Hoping for relief from his solitary disquiet, he looked about for Bingley as the dance came to an end, finally locating him across the room in the process of being introduced to a matron surrounded by several young women. Darcy watched in resignation as Bingley bowed to each of them during the introductions and then offered his arm to the handsomest girl, securing her for the next dance. Bingley's ease in any society in which he found himself always amazed Darcy. How did one converse with perfect strangers across the boundaries of class or station and in such a setting? A score of cautions and strictures acquired over a lifetime loomed darkly in Darcy's mind, adding to his discomposure and deepening further still his withdrawal from social intercourse. His eyes followed Bingley and his partner through the first patterns of the dance and then returned to the matron and her entourage. What he saw there caused him to groan, startling a passing young gentleman who, after a brief glance into Darcy's stony visage, hurried on.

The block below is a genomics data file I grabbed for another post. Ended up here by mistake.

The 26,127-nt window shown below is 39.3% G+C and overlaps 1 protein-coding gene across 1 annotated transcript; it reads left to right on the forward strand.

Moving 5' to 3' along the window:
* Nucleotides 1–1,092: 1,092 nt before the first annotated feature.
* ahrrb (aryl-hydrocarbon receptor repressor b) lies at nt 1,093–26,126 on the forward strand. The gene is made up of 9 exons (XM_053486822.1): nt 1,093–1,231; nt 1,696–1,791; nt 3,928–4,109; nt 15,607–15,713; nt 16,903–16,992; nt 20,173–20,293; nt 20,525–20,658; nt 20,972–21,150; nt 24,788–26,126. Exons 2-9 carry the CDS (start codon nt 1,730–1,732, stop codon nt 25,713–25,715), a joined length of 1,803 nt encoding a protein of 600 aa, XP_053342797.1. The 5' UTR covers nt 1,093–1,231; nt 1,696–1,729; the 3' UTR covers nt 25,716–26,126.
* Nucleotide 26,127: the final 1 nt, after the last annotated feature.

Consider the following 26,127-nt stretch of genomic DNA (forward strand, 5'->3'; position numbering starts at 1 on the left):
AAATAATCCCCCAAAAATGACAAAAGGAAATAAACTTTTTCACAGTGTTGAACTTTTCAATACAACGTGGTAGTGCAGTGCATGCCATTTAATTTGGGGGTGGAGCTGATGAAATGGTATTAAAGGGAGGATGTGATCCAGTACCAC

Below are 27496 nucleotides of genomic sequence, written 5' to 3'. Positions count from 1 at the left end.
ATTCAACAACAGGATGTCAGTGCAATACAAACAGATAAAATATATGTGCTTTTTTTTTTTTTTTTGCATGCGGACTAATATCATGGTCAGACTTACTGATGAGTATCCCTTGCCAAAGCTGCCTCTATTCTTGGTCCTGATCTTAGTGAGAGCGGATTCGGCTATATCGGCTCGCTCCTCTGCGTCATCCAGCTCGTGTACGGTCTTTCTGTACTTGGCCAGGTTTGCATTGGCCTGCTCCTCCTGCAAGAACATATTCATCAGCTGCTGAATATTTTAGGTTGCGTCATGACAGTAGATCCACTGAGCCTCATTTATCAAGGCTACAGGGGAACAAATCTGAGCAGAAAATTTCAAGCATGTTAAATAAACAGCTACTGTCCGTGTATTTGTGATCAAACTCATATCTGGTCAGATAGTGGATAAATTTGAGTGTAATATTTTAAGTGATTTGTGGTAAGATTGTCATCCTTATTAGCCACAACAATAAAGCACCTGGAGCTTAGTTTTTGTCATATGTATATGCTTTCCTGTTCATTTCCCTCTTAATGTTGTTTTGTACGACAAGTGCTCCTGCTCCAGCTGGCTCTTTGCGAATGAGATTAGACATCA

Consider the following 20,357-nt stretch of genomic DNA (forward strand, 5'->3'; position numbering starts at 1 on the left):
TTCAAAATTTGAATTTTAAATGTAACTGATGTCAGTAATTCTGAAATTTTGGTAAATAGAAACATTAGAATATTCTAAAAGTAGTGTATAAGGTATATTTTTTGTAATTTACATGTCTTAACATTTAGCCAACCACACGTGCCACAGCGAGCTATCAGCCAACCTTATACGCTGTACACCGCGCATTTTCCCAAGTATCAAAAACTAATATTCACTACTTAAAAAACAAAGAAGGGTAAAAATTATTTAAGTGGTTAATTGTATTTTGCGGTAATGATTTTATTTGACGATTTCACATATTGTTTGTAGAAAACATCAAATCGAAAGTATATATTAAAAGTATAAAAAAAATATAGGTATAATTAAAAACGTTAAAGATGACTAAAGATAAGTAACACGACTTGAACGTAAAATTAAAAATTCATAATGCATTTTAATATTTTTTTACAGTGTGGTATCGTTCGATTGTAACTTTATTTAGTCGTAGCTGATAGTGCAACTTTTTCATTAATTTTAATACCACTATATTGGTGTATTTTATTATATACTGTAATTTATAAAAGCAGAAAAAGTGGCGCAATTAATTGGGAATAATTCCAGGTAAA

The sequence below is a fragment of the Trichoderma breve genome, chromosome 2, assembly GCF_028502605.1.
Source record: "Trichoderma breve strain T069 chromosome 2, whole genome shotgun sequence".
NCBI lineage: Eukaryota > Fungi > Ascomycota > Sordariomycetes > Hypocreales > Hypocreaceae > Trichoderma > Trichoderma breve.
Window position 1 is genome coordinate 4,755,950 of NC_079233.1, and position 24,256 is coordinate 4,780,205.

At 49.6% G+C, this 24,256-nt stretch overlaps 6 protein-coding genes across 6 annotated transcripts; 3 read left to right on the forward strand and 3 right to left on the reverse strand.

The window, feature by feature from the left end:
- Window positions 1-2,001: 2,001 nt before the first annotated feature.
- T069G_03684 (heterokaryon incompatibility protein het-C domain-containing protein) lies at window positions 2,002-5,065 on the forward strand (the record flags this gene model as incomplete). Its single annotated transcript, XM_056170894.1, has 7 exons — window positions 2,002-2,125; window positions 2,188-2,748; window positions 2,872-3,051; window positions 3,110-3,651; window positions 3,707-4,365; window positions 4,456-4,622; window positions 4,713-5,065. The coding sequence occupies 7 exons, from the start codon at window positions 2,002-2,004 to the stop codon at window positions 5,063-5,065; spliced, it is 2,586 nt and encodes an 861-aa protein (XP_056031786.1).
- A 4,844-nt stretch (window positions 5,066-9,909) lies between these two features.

The object of Darcy's displeasure wore the expression of a plump, old tabby that had just been presented with a bowl of rich cream. Her satisfaction and avarice were almost palpable as she kept close watch on Bingley and the girl. Her daughter? Likely, he determined, although there is little resemblance. There was no doubt in his mind as to where her thoughts were leading; he had seen that look too many times to be mistaken. Bingley must be warned against showing any particular attention in that direction. The slightest sense of partiality and the woman would be encamped upon the doorstep of Bingley's home, Netherfield.

Darcy made his way to the refreshment table, his back stiff with displeasure at the duty to his friend that lay before him. Accepting a cup of punch from the girl behind the table, he suffered her smiles and giggles with a show of composure he was far from feeling.

At that moment, Bingley appeared next to him, secured a cup from the girl with a smile and a wink, and turned to his friend. "I say, Darcy, have you ever seen so many lovely young ladies in one place in your life? What do you think of country manners now?"